• 13. Harmon LJ, Weir JT, Brock CD, Glor RE, Challenger W 2008 GEIGER: investigating evolutionary radiations [Bioinformatics] Vol.24 P.129-131 google
  • 14. Jetz W, Thomas GH, Joy JB, Hartmann K, Mooers AO 2012 The global diversity of birds in space and time [Nature] Vol.491 P.444-448 google
  • 15. Losos JB 2010 Adaptive radiation, ecological opportunity, and evolutionary determinism [American Naturalist] Vol.175 P.623-639 google
  • 16. Myers EA, Burbrink FT 2012 Ecological opportunity: trigger of adaptive radiation [Nature Education Knowledge] Vol.3 P.23 google
  • 17. Paradis E, Claude J, Strimmer K 2004 APE: analyses of phylogenetics and evolution in R language [Bioinformatics] Vol.20 P.289-290 google
  • 18. Phillimore AB, Price TD 2008 Density-dependent cladogenesis in birds [PLoS Biology] Vol.6 P.e71 google
  • 19. Pybus OG, Harvey PH 2000 Testing macro-evolutionary models using incomplete molecular phylogenies [Proceedings of the Royal Society B: Biological Sciences] Vol.267 P.2267-2272 google
  • 20. Pyron RA, Burbrink FT 2012 Extinction, ecological opportunity, and the origins of global snake diversity [Evolution] Vol.66 P.163-178 google
  • 21. Pyron RA, Wiens JJ 2011 A large-scale phylogeny of Amphibia including over 2800 species, and a revised classification of extant frogs, salamanders, and caecilians [Molecular Phylogenetics and Evolution] Vol.61 P.543-583 google
  • 22. Qian H 2009 Global comparisons of beta diversity among mammals, birds, reptiles and amphibians across spatial scales and taxonomic ranks [Journal of Systematics and Evolution] Vol.47 P.509-514 google
  • 23. 2011 R: A Language and Environment for Statistical Computing [Internet] google
  • 24. Rabosky DL 2006 Likelihood methods for detecting temporal shifts in diversification rates [Evolution] Vol.60 P.1152-1164 google
  • 25. Rabosky DL 2007 LASER: a maximum likelihood toolkit for detecting temporal shifts in diversification rates from molecular phylogenies [Evolutionary Bioinformatics Online] Vol.2 P.273-276 google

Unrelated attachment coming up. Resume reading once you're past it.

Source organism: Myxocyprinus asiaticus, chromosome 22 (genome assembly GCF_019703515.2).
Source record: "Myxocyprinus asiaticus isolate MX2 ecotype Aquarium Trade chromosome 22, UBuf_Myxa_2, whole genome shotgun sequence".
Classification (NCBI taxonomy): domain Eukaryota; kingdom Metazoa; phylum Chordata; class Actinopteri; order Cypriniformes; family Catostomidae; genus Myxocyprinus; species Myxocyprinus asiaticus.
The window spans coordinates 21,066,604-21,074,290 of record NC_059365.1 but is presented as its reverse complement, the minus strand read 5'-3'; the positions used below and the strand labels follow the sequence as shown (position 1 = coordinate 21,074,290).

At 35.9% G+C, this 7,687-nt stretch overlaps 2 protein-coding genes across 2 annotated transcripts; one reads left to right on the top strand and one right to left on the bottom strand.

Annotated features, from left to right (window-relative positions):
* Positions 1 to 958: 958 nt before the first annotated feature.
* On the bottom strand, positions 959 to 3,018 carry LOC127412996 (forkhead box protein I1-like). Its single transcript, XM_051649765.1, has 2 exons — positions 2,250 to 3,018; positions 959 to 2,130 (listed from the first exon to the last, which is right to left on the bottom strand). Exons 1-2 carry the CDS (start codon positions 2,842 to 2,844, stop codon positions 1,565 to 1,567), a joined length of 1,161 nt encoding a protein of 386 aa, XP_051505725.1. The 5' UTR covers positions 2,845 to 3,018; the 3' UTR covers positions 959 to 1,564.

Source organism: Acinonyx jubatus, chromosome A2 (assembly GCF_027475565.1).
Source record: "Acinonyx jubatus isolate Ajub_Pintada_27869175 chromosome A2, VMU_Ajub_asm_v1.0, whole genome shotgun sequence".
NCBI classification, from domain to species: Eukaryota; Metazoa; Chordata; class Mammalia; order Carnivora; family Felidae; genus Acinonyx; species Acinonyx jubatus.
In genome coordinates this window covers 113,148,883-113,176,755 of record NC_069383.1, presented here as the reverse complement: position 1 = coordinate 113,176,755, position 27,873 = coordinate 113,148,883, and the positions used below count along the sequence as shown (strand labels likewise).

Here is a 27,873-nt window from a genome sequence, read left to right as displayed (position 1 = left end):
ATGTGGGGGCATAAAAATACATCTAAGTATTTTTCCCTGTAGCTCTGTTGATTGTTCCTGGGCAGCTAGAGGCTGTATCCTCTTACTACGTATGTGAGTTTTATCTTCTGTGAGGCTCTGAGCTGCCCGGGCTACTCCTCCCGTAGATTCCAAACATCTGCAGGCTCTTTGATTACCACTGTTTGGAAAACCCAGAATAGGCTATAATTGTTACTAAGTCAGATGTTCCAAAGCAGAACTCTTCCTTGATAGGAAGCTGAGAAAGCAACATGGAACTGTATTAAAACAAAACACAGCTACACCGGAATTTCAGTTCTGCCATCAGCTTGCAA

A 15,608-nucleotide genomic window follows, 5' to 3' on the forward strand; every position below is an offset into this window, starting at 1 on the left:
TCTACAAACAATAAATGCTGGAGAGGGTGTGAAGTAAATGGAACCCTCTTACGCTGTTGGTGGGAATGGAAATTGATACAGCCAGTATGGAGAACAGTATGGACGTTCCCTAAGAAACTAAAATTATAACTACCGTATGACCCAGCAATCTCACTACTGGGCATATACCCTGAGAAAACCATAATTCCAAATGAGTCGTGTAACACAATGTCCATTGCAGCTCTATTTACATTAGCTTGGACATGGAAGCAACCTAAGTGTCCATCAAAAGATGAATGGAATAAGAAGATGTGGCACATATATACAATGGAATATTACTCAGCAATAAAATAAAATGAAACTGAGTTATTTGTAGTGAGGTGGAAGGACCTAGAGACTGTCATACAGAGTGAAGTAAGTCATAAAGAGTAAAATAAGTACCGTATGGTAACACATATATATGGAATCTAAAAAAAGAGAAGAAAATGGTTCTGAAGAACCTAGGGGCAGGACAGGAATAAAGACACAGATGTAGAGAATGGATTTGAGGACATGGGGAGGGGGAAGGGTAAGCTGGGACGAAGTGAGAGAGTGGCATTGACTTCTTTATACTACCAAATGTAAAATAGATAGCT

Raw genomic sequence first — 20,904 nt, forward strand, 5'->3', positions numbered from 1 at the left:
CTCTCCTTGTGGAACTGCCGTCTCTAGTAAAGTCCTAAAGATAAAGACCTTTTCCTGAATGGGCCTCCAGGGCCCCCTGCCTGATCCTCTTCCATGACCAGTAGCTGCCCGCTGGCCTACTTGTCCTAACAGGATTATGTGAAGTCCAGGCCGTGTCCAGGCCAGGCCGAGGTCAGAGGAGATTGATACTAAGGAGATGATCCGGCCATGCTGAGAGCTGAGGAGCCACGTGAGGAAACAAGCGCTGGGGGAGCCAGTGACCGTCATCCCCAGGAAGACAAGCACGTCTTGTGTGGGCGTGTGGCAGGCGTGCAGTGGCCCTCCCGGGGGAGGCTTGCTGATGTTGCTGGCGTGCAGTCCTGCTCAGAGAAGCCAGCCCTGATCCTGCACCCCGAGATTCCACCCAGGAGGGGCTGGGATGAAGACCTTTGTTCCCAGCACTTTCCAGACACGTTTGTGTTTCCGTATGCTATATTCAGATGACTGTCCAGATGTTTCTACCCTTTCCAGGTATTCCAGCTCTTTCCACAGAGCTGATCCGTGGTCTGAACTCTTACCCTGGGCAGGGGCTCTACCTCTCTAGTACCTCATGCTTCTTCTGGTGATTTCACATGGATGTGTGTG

• 26. Rabosky DL 2009 Ecological limits and diversification rate: alternative paradigms to explain the variation in species richness among clades and regions [Ecology Letters] Vol.12 P.735-743 google
  • 27. Rabosky DL, Donnellan SC, Talaba AL, Lovette IJ 2007 Exceptional among-lineage variation in diversification rates during the radiation of Australia's most diverse vertebrate clade [Proceedings of the Royal Society B: Biological Sciences] Vol.274 P.2915-2923 google
  • 28. Rabosky DL, Lovette IJ 2008 Density dependent diversification in North American wood warblers [Proceedings of the Royal Society B: Biological Sciences] Vol.275 P.2363-2371 google
  • 29. Rabosky DL, Lovette IJ 2008 Explosive evolutionary radiations: decreasing speciation or increasing extinction through time? [Evolution] Vol.62 P.1866-1875 google
  • 30. Rabosky DL, Slater GJ, Alfaro ME 2012 Clade age and species richness are decoupled across the eukaryotic tree of life [PLoS Biology] Vol.10 P.e1001381 google
  • 31. Ricklefs RE 2006 Global variation in the diversification rate of passerine birds [Ecology] Vol.87 P.2468-2478 google
  • 32. Roelants K, Gower DJ, Wilkinson M, Loader SP, Biju SD, Guillaume K, Moriau L, Bossuyt F 2007 Global patterns of diversification in the history of modern amphibians [Proceedings of the National Academy of Sciences of the United States of America] Vol.104 P.887-892 google
  • 33. Santini F, Harmon LJ, Carnevale G, Alfaro ME 2009 Did genome duplication drive the origin of teleosts? A comparative study of diversification in ray-finned fishes [BMC Evolutionary Biology] Vol.9 P.194 google
  • 34. Schluter D 2000 The ecology of adaptive radiation google
  • 35. Wake DB 1991 Declining amphibian populations [Science] Vol.253 P.860 google
  • 36. Wake DB 2007 Climate change implicated in amphibian and lizard declines [Proceedings of the National Academy of Sciences of the United States of America] Vol.104 P.8201-8202 google
  • 37. Wiens JJ 2007 Global patterns of diversification and species richness in amphibians [American Naturalist] Vol.170 P.S86-S106 google
  • 38. Wollenberg KC, Vieites DR, Glaw F, Vences M 2011 Speciation in little: the role of range and body size in the diversification of Malagasy mantellid frogs [BMC Evolutionary Biology] Vol.11 P.217 google
  • 39. Zimkus BM, Lawson L, Loader SP, Hanken J 2012 Terrestrialization, miniaturization and rates of diversification in African Puddle frogs (Anura: Phrynobatrachidae) [PLoS ONE] Vol.7 P.e35118 google
  • [Table 1.] Model comparison and selection of different rate-varying models and the constant-rate model for the diversification rates of global amphibians using “laser” package
    Model comparison and selection of different rate-varying models and the constant-rate model for the diversification rates of global amphibians using “laser” package
  • [Fig. 1.] Sixteen shifting events of diversification rates identified in the internal nodes for the phylogeny of global amphibians using “MEDUSA” package.
    Sixteen shifting events of diversification rates identified in the internal nodes for the phylogeny of global amphibians using “MEDUSA” package.